Hunter Greene is ranked as the #1 player in the draft by both Baseball America and MLB Pipeline as I type this. He’s been ranked at the top of both places since the beginning of the year and not much has been done by anyone else to change that.
As a high school right handed pitcher, Hunter Greene is looking at never-before territory. There has never been a high school right handed pitcher ever taken #1 overall in the draft. Three lefties have gone #1 overall from the high school ranks (David Clyde – 1973, Brien Taylor – 1991, Brady Aiken – 2014).
The 2017 season has been rather interesting for Hunter Greene. He’s pitched well, posting a 0.75 ERA in 28.0 innings pitched. In that span he’ed walked just four batters and has 43 strikeouts. However, he’s only made five starts this spring and may not make another. He’s not injured, but is possibly protecting his arm from the risk of injury before signing a professional contract. What he has done, though, is throw bullpen sessions for teams to keep giving them looks when needed.
102 MPH. That’s the big thing that everyone thinks about with Hunter Greene. He’s reached elite levels with his fastball velocity. He doesn’t sit anywhere near 102 MPH, but when you show it once, it’s there.
Hunter Greene Scouting Report
Fastball | While he’s topped out as high as 102 MPH, he generally sits between 93-97 MPH with the pitch. It features some armside action, especially at the 93-95 MPH range.
Curveball | This pitch has been a bit controversial recently. Jim Callis of MLB.com had this in a recent article about Hunter Greene:
Some scouts rate his curveball as well below average and think he’ll have to scrap it in favor of a slider, while others grade both offerings as fringy, but with the potential to become plus.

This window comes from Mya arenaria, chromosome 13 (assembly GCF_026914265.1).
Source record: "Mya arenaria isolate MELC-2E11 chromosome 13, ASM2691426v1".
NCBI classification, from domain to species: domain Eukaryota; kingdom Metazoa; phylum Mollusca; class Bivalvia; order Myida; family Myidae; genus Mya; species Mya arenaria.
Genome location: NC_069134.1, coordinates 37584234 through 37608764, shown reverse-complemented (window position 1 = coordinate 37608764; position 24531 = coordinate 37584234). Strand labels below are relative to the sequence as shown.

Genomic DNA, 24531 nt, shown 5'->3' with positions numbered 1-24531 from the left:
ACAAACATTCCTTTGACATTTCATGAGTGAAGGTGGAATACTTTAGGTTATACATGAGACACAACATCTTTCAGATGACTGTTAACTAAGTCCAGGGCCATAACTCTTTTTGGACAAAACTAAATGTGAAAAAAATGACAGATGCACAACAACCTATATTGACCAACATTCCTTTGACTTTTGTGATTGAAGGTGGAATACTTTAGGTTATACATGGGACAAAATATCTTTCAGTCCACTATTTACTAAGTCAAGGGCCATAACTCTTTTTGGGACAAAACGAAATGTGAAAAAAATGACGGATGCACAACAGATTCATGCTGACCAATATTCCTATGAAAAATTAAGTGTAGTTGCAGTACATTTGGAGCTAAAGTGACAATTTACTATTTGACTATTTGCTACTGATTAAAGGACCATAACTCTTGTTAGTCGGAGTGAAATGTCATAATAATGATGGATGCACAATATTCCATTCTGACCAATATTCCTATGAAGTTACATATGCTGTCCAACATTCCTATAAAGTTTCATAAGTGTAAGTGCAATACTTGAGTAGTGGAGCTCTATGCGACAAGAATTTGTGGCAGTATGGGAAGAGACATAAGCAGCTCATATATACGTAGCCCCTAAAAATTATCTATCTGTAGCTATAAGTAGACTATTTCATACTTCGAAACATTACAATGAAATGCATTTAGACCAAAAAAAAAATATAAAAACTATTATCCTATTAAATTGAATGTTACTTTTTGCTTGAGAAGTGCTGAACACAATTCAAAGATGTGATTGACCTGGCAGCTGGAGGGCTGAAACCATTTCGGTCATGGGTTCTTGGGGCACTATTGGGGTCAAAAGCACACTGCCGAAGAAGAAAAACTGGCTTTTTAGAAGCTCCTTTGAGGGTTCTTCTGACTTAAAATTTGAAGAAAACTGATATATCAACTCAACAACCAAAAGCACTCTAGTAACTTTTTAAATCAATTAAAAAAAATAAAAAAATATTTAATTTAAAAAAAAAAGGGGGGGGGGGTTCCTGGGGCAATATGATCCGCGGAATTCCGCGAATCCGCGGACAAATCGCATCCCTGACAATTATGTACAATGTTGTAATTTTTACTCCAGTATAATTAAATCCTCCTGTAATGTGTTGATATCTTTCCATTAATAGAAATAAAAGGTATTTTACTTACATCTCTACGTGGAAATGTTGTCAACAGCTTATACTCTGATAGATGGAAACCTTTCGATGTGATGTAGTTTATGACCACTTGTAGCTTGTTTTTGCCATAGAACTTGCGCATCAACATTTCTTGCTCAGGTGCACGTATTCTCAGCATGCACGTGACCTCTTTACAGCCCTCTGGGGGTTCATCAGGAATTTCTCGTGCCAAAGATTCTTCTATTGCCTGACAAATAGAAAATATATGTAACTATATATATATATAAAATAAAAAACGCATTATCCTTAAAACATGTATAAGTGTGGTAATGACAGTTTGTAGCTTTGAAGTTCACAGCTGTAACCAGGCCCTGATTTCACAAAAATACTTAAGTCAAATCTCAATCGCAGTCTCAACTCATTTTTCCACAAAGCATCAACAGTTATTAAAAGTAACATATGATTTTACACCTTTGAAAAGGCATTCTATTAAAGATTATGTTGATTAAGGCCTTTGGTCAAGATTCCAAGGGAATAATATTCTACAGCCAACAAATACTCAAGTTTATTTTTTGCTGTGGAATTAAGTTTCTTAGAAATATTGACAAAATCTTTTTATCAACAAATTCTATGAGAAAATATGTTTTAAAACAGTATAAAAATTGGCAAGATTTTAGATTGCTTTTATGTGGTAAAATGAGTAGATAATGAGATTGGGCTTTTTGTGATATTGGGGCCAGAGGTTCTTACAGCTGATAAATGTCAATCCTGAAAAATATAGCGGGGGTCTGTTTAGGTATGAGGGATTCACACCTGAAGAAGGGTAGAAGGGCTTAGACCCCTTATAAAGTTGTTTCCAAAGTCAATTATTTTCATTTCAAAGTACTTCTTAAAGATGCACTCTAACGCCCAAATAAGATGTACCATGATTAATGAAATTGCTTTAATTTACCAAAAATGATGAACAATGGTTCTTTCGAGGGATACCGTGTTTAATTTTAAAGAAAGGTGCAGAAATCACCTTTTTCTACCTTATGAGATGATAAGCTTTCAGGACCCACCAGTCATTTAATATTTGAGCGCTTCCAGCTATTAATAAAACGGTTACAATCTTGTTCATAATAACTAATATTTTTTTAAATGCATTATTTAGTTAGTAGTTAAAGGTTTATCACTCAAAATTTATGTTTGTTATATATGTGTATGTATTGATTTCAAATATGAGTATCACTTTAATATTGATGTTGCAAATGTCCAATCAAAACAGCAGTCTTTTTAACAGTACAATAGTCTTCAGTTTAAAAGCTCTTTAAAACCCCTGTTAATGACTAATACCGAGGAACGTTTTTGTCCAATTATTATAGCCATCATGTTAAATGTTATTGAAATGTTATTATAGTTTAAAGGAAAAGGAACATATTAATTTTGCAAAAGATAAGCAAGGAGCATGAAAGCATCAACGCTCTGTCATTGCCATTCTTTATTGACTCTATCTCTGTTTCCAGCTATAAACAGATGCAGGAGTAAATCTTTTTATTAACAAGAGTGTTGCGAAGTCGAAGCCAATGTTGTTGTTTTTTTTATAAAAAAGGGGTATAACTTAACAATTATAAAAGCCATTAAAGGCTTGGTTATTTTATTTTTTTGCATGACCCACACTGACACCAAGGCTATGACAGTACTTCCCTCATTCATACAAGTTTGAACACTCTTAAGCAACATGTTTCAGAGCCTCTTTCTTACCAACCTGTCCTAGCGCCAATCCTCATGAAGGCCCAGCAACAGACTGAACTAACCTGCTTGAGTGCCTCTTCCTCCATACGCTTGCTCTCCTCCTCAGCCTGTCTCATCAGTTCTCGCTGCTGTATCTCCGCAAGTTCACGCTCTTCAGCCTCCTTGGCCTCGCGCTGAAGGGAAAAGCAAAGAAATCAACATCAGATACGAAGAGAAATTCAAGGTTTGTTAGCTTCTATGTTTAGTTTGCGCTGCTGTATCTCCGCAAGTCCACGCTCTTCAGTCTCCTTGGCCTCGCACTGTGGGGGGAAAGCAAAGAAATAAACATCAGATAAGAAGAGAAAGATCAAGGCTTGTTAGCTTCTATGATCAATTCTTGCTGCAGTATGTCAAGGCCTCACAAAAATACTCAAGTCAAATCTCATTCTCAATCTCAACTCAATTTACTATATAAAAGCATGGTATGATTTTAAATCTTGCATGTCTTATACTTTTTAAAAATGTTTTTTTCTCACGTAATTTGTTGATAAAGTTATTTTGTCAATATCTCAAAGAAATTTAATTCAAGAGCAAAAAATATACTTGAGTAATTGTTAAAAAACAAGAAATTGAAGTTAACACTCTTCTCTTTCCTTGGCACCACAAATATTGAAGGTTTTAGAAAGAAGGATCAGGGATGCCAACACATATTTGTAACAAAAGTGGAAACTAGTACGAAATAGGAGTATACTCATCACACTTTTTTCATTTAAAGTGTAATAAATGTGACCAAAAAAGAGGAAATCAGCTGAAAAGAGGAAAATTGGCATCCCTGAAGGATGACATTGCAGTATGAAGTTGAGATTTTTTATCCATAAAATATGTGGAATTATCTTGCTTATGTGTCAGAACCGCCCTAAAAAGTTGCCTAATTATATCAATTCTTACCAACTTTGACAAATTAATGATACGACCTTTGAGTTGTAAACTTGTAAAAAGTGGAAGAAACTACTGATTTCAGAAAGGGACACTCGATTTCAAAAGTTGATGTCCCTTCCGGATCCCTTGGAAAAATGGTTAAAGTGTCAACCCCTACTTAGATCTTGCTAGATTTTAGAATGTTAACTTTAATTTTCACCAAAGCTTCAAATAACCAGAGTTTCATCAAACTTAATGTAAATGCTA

If you’ve watched plenty of video on Hunter Greene, you can see where both sides are coming from. If nothing else, right now, his curveball is very inconsistent. Depending on when you see him, you could come away with very different opinions on his breaking ball.
Change Up | The pitch doesn’t get used as often as the other two pitches, but it shows promise. It’s got nice armside run and some sink to it.
If Hunter Greene weren’t such a strong pitching prospect there’s a chance he’d be a 1st rounder as a shortstop. He’s incredibly athletic, which gives him an advantage over most other pitchers in this draft. When you think about the kind of player who could go in the top one or two picks in the draft, you think about a guy like Hunter Greene. For pitchers, the carrying tool is you want over any other is the big fastball. He’s got the biggest fastball in the draft. It’s a pitch you can dream on just dominating hitters.
There are a few concerns though, too. Shutting things down is unheard of. That may not sit well with everyone. The concerns about the breaking ball are real, though it’s generally easier to teach a breaking ball than a change up, and he’s at least showing a good breaking ball at times. Compared to the college pitchers, and even a few of the other 1st round high school pitchers, he’s not quite as polished. As a high schooler, he’s going to be more of a long-term option than someone that will move quickly from the college ranks. In itself, that’s not a concern, but that could come into play depending on how a front office wants to build on their future.
At the top of the draft, you want a guy who could become a superstar. Hunter Greene comes with some risk, no doubt, but he’s also a guy who has the look of someone who could be a superstar. If he’s there for the Cincinnati Reds at #2 in the draft and is selected, it would get my approval.
For other 2017 Draft Scouting Report profiles, click here.